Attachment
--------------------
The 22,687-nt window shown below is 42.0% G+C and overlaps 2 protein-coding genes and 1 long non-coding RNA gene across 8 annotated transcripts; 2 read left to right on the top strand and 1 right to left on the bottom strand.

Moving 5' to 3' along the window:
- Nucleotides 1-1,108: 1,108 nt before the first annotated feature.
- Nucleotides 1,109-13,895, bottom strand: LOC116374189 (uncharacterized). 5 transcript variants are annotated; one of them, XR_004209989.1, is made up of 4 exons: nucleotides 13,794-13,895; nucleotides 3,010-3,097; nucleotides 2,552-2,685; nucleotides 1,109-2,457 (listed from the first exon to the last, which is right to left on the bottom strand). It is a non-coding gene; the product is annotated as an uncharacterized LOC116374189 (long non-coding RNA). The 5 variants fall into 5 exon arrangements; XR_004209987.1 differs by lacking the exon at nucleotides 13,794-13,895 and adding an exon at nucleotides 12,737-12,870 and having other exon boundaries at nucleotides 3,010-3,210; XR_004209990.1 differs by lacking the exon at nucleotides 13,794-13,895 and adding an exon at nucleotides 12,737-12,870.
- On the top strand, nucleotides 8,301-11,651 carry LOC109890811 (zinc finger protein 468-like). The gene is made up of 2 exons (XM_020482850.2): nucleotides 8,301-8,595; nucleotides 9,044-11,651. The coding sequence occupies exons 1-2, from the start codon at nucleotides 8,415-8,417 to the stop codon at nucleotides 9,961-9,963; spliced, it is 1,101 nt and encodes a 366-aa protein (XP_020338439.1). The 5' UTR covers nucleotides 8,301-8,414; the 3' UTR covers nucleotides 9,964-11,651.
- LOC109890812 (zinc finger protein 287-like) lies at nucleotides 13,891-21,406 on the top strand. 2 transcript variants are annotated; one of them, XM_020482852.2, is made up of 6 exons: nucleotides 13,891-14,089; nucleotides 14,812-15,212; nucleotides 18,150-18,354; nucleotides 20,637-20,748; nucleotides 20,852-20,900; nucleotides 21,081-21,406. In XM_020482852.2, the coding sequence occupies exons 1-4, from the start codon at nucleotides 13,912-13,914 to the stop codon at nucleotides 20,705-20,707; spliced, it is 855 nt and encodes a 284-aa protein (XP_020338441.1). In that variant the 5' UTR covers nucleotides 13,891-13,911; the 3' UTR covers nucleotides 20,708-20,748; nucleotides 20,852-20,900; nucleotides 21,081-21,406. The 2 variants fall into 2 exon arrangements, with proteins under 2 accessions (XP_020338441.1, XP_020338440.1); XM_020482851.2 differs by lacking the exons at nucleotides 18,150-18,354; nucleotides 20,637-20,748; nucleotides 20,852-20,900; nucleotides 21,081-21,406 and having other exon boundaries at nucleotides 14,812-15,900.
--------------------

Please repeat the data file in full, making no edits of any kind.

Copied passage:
The 22,687-nt window shown below is 42.0% G+C and overlaps 2 protein-coding genes and 1 long non-coding RNA gene across 8 annotated transcripts; 2 read left to right on the top strand and 1 right to left on the bottom strand.

Moving 5' to 3' along the window:
- Nucleotides 1-1,108: 1,108 nt before the first annotated feature.
- Nucleotides 1,109-13,895, bottom strand: LOC116374189 (uncharacterized). 5 transcript variants are annotated; one of them, XR_004209989.1, is made up of 4 exons: nucleotides 13,794-13,895; nucleotides 3,010-3,097; nucleotides 2,552-2,685; nucleotides 1,109-2,457 (listed from the first exon to the last, which is right to left on the bottom strand). It is a non-coding gene; the product is annotated as an uncharacterized LOC116374189 (long non-coding RNA). The 5 variants fall into 5 exon arrangements; XR_004209987.1 differs by lacking the exon at nucleotides 13,794-13,895 and adding an exon at nucleotides 12,737-12,870 and having other exon boundaries at nucleotides 3,010-3,210; XR_004209990.1 differs by lacking the exon at nucleotides 13,794-13,895 and adding an exon at nucleotides 12,737-12,870.
- On the top strand, nucleotides 8,301-11,651 carry LOC109890811 (zinc finger protein 468-like). The gene is made up of 2 exons (XM_020482850.2): nucleotides 8,301-8,595; nucleotides 9,044-11,651. The coding sequence occupies exons 1-2, from the start codon at nucleotides 8,415-8,417 to the stop codon at nucleotides 9,961-9,963; spliced, it is 1,101 nt and encodes a 366-aa protein (XP_020338439.1). The 5' UTR covers nucleotides 8,301-8,414; the 3' UTR covers nucleotides 9,964-11,651.
- LOC109890812 (zinc finger protein 287-like) lies at nucleotides 13,891-21,406 on the top strand. 2 transcript variants are annotated; one of them, XM_020482852.2, is made up of 6 exons: nucleotides 13,891-14,089; nucleotides 14,812-15,212; nucleotides 18,150-18,354; nucleotides 20,637-20,748; nucleotides 20,852-20,900; nucleotides 21,081-21,406. In XM_020482852.2, the coding sequence occupies exons 1-4, from the start codon at nucleotides 13,912-13,914 to the stop codon at nucleotides 20,705-20,707; spliced, it is 855 nt and encodes a 284-aa protein (XP_020338441.1). In that variant the 5' UTR covers nucleotides 13,891-13,911; the 3' UTR covers nucleotides 20,708-20,748; nucleotides 20,852-20,900; nucleotides 21,081-21,406. The 2 variants fall into 2 exon arrangements, with proteins under 2 accessions (XP_020338441.1, XP_020338440.1); XM_020482851.2 differs by lacking the exons at nucleotides 18,150-18,354; nucleotides 20,637-20,748; nucleotides 20,852-20,900; nucleotides 21,081-21,406 and having other exon boundaries at nucleotides 14,812-15,900.